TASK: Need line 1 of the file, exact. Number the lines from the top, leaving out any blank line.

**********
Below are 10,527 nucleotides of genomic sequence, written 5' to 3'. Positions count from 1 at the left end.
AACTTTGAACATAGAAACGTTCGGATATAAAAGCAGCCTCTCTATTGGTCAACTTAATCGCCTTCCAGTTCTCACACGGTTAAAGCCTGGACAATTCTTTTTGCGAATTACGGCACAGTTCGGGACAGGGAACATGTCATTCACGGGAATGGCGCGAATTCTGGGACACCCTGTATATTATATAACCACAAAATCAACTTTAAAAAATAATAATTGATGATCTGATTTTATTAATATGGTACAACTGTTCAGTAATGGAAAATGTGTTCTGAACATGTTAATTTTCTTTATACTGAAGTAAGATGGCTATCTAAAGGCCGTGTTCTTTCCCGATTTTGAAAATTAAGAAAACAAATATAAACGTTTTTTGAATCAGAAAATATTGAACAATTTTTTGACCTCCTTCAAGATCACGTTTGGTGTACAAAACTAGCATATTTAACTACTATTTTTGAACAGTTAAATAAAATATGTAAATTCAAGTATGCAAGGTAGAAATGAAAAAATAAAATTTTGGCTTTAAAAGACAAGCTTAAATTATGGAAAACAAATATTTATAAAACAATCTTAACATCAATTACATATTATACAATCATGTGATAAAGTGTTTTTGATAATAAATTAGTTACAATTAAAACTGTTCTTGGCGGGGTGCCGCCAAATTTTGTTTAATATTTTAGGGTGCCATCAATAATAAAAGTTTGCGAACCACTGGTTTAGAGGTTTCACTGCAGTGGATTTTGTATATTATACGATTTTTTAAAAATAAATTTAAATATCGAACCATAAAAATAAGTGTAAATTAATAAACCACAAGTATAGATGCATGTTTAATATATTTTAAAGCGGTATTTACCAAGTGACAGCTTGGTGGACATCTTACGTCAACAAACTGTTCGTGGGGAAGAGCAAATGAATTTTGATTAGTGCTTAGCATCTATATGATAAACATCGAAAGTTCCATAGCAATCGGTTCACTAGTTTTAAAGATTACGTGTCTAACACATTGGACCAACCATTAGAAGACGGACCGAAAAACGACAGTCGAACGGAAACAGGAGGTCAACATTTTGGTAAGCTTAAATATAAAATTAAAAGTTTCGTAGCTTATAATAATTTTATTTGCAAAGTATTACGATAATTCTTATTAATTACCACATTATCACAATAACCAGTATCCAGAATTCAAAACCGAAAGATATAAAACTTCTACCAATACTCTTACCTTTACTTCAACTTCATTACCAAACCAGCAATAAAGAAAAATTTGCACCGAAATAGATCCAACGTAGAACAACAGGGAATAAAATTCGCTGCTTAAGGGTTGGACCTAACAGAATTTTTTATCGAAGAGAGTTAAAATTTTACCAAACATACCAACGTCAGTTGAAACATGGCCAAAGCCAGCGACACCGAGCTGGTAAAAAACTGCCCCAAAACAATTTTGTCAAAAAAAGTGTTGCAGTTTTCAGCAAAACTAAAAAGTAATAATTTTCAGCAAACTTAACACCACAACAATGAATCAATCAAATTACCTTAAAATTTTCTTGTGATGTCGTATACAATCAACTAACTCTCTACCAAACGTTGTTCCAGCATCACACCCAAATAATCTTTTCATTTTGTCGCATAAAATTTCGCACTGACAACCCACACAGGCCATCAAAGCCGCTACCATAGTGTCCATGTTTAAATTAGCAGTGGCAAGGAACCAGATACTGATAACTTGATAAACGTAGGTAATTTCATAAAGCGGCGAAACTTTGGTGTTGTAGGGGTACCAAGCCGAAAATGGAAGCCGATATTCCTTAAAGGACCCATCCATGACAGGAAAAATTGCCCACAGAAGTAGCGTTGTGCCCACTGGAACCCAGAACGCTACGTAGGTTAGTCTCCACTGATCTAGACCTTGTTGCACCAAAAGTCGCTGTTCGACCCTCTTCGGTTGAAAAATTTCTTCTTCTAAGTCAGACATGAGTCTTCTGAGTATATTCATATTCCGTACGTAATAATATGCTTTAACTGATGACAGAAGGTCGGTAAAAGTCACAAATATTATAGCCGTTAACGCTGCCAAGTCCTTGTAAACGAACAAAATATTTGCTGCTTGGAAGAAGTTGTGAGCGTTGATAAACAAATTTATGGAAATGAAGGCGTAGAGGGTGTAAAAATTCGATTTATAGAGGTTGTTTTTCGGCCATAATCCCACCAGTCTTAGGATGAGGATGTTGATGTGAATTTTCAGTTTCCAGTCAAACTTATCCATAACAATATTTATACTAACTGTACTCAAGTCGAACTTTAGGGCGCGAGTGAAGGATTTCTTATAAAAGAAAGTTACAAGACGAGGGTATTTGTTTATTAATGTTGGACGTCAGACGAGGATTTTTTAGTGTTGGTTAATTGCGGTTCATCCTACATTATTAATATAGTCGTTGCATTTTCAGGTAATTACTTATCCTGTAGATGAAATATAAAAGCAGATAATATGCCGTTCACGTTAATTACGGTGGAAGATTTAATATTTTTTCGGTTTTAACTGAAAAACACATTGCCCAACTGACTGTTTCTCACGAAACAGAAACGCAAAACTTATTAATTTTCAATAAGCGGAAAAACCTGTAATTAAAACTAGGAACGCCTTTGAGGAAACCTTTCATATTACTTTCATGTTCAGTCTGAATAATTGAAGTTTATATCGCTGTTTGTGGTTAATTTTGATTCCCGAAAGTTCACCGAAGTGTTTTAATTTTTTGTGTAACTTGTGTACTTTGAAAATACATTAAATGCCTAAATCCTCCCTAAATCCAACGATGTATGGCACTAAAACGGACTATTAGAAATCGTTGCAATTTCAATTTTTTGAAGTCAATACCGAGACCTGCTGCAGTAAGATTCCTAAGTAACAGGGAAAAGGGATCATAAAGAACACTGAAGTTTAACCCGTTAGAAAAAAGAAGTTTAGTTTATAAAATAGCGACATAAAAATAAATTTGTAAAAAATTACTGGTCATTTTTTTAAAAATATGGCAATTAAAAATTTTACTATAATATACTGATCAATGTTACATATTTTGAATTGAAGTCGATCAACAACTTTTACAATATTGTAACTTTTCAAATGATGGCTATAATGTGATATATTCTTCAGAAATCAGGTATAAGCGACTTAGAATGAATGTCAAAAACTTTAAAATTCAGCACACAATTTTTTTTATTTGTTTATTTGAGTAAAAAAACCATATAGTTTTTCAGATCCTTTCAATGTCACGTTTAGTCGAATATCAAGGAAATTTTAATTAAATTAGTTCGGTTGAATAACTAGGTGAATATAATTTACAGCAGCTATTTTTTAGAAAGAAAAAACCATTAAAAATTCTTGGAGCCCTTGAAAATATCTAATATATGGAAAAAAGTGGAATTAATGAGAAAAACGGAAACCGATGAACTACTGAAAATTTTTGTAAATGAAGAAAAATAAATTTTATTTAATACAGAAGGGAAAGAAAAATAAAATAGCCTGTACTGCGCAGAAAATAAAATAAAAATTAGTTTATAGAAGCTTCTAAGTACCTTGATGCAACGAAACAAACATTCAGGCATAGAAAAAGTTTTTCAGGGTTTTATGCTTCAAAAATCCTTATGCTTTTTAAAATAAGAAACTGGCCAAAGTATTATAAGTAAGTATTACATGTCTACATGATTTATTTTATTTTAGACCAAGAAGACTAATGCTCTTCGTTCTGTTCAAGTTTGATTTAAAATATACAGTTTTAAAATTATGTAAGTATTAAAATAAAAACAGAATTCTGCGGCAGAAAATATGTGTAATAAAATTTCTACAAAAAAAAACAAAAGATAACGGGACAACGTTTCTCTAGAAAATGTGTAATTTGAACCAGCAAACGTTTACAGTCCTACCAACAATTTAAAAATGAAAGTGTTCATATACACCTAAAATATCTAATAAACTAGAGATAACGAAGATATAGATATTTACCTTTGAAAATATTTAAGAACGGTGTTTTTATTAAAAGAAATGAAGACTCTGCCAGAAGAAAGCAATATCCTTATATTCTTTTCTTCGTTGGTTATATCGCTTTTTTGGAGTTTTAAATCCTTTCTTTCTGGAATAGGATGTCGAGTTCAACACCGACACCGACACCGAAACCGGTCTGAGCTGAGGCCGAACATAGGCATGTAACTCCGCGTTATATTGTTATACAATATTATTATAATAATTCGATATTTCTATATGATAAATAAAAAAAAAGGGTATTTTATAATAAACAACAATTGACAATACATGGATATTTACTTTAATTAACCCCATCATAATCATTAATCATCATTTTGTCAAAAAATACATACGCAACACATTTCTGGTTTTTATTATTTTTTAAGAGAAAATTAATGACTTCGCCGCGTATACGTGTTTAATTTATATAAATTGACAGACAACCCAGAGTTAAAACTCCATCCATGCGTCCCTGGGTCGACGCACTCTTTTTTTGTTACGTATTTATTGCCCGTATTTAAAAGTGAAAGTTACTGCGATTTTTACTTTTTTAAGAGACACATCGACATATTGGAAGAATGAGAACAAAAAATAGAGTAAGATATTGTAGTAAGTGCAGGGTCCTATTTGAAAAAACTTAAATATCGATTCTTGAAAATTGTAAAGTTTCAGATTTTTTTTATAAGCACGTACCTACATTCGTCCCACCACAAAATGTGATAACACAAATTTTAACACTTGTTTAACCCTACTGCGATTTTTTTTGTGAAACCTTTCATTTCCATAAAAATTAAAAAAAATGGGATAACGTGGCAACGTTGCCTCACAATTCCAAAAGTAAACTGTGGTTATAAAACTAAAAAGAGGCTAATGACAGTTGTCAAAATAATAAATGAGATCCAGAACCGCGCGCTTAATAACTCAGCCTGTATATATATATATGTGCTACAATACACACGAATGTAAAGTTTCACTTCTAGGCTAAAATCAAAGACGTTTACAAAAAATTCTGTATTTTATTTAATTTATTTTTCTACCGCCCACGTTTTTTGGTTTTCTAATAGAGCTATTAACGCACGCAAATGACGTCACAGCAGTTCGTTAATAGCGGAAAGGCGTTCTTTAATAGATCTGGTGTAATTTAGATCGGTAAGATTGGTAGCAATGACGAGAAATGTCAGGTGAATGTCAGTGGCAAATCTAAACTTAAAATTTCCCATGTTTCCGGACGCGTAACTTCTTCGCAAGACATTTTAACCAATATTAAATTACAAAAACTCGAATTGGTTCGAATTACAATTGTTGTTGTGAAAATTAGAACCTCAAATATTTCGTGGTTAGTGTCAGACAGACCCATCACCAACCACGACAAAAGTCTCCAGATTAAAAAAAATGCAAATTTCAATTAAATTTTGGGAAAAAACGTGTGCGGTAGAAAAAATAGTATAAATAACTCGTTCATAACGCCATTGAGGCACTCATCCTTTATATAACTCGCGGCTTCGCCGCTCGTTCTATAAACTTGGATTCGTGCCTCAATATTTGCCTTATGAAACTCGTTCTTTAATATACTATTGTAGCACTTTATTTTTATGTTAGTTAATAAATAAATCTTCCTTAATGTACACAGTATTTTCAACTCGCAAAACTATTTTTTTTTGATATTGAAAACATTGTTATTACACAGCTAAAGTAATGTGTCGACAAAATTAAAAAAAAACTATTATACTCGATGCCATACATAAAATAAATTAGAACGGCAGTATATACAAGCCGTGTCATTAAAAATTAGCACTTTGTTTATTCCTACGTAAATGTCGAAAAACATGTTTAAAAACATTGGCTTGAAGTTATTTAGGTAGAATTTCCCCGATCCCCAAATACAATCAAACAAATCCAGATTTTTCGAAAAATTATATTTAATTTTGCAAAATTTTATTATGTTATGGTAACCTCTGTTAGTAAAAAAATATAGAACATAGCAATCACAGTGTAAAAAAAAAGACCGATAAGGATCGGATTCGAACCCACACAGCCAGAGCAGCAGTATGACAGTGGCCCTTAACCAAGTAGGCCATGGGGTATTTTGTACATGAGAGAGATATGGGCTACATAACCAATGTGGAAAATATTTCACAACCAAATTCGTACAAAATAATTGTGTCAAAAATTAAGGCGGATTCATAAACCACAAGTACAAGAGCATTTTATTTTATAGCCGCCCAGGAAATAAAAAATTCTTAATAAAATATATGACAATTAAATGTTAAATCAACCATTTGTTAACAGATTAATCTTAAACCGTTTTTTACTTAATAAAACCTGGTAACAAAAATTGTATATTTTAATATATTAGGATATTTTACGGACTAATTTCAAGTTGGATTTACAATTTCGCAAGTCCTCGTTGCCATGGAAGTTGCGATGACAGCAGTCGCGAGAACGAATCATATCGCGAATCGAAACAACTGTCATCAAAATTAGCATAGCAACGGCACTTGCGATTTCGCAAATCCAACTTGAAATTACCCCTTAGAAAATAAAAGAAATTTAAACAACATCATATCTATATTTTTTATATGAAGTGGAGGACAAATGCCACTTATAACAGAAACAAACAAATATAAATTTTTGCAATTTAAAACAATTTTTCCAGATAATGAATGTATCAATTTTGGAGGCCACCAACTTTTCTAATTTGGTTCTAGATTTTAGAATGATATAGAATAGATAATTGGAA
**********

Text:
Below are 10,527 nucleotides of genomic sequence, written 5' to 3'. Positions count from 1 at the left end.